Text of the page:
Could it be that the subject line of an email is the most important open factor? I believe it is ranked in the top three, together with the sender name and reply address. Loren McDonald made a post on sender name over at the Silverpop blog, in which he describes that he received an email with ‘Thanks for staying!’ as the sender name. Was it a mistake, done on purpose, just an experiment? Who knows, I agreed with Loren that it was weird to say the least.
Back to subject lines. What would you say if I told you a big Dutch retailer uses several Twitter hashtags with product groups in their subject lines? For instance #camera, #videocamera, #hifi and such? It’s very strange and shouldn’t belong in the subject line. Here’s another one: ++ official message +++. Seriously, I’m not joking. From Gucci: ‘Lighten up’. Last one, from WE Fashion: ‘Spring brings a lot of discounts’. Well great! What’s new?
The trouble with the above examples is that they don’t tell what’s inside. A subject line should be used what it’s meant for: tell the receiver what the email is about. No more, no less. Humor and teasing is allowed of course, word play is fun: but don’t overdo it. How informative should a subject line be? Just last month a Marketingexperiments post noted that longer subject lines increased opens 8,2%. But are big open rates really your target? Might making money be more important than open percentages?
Avoid these words in subject lines: they come from a 100 Junk mailed Mac emails, by Thomas Hawk.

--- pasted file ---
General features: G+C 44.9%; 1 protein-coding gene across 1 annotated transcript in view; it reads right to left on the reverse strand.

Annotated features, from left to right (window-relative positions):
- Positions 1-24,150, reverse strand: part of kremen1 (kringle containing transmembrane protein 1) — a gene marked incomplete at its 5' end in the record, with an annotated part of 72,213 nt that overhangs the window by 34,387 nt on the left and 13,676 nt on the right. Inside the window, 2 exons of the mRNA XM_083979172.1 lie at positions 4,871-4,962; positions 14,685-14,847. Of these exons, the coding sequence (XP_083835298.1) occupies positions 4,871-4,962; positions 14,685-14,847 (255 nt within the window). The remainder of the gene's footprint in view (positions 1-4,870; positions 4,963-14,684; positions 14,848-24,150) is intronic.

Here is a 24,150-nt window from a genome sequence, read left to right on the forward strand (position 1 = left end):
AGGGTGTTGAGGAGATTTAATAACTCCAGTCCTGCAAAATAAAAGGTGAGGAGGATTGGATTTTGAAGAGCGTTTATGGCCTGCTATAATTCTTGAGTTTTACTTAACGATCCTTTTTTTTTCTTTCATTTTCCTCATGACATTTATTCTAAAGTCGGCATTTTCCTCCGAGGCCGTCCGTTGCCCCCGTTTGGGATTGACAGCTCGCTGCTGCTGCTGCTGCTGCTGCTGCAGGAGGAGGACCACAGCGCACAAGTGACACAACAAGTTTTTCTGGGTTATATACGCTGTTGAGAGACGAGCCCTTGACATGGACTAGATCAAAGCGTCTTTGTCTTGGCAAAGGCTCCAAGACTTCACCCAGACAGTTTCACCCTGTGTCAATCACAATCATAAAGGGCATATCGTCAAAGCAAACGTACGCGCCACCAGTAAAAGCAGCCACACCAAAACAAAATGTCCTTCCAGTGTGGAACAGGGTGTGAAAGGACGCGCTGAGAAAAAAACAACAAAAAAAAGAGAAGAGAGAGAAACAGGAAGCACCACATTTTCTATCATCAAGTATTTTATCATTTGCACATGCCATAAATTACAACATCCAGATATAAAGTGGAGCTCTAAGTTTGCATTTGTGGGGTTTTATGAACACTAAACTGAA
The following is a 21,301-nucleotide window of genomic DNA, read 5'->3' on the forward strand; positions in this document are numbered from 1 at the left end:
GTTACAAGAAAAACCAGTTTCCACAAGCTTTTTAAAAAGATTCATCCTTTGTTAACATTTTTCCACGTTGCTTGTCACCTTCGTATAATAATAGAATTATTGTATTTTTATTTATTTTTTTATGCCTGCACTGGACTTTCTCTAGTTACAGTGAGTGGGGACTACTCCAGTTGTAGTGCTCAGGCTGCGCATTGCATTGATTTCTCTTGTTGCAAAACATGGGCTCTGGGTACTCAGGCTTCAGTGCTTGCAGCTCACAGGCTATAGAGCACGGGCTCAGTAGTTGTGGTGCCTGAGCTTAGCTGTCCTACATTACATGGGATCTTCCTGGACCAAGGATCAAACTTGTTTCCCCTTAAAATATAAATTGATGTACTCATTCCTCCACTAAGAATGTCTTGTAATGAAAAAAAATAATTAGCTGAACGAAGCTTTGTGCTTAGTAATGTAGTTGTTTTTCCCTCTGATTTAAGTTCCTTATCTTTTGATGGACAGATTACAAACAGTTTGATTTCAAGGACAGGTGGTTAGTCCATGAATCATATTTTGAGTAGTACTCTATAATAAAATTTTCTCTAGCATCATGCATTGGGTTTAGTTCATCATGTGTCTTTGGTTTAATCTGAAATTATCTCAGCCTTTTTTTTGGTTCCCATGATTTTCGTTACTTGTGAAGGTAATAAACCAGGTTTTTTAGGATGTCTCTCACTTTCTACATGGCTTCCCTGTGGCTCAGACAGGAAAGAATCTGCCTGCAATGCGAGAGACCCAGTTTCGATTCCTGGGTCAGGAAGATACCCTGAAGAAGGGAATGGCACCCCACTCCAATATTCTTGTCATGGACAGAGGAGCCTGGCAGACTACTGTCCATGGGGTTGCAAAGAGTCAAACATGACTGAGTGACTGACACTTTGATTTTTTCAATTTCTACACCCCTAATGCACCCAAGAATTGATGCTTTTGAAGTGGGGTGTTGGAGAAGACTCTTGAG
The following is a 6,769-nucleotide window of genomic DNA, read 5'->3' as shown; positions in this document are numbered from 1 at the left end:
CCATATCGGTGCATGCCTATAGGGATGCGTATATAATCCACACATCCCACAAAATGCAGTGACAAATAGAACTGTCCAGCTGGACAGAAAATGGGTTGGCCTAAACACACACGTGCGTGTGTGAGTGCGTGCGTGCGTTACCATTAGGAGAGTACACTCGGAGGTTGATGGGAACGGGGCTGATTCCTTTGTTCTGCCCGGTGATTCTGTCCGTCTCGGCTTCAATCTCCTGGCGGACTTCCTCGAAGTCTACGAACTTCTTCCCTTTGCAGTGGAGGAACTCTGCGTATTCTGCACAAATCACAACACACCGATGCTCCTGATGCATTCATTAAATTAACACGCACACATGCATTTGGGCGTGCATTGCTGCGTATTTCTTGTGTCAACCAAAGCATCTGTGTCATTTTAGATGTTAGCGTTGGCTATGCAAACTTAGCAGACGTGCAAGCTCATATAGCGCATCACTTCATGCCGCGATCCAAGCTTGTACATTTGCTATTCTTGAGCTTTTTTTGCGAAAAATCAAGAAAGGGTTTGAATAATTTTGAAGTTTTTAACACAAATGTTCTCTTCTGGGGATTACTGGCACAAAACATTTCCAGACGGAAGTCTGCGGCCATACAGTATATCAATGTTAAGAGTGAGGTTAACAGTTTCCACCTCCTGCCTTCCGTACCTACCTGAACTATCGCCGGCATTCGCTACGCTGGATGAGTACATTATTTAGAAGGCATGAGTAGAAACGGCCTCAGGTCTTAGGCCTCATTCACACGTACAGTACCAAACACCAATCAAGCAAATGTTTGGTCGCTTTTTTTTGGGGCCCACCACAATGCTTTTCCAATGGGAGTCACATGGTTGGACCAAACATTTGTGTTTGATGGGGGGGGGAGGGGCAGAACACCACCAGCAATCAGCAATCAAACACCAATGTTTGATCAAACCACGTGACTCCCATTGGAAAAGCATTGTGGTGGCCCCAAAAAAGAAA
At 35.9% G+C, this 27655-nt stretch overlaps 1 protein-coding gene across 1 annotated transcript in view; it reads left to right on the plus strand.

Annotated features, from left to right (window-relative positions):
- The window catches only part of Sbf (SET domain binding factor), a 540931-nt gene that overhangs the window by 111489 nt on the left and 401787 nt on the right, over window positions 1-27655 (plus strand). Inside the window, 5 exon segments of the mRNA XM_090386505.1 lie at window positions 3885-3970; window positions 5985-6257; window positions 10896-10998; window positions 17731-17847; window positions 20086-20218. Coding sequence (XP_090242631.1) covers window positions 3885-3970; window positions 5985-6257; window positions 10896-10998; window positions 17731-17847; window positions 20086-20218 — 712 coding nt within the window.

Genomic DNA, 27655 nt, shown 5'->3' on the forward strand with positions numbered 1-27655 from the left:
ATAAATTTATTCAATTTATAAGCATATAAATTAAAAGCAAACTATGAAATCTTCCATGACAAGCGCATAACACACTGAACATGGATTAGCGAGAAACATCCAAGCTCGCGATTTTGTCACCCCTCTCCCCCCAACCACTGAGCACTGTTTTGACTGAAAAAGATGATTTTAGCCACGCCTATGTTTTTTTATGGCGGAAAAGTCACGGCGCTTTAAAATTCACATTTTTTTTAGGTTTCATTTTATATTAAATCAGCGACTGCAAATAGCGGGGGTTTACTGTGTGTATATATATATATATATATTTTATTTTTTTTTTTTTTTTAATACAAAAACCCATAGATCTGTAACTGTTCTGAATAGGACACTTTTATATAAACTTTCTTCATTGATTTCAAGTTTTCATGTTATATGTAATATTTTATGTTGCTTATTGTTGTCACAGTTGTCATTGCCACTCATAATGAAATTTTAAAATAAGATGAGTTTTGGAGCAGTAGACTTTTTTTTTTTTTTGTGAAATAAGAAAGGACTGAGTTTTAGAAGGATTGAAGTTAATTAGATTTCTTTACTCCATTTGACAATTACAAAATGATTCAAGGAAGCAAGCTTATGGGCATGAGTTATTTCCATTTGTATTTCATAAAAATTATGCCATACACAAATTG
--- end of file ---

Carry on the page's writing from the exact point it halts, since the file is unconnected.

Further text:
At his presentation at Fusion Marketing Experience in Brussels, Dela Quist noted that one of his company’s clients used a subject line telling people that they’d get very nice discounts in-store the next day. The discounts were only communicated through email, but open rates were actually low. However the stores did see a surge in customers the next day. What happened? People saw the email, saw the subject line, and knew enough. No open or clickthrough necessary: just the mindset that they could go to the store the next day, buy stuff, get discounts. Very effective I’d say.
Is your subject line still something like: ‘ Newsletter 14 – April 2011′ ? Welcome to 2011 and forget that type of subject lines: it tells nothing. You need to inform your audience about what’s inside the email, or what message in its most basic form you are trying to convey. Have an event for which you want people to register? Tell the name, date and location in the subject line, and maybe cost if applicable. The most important message is conveyed to the subscriber, so you have already scored points there.
Don’t get too creative (or too boring – see the Win an iPad subject line post) in subject line creation. Only make the subject line after your email is finished, because only then you’ll know the overall tone of voice of the email, and the total content. If you really want great results, get your subject line thinking in gear: you’ll see the rewards soon enough.
PS: have a great or crappy subject line example? Let us know in the comments.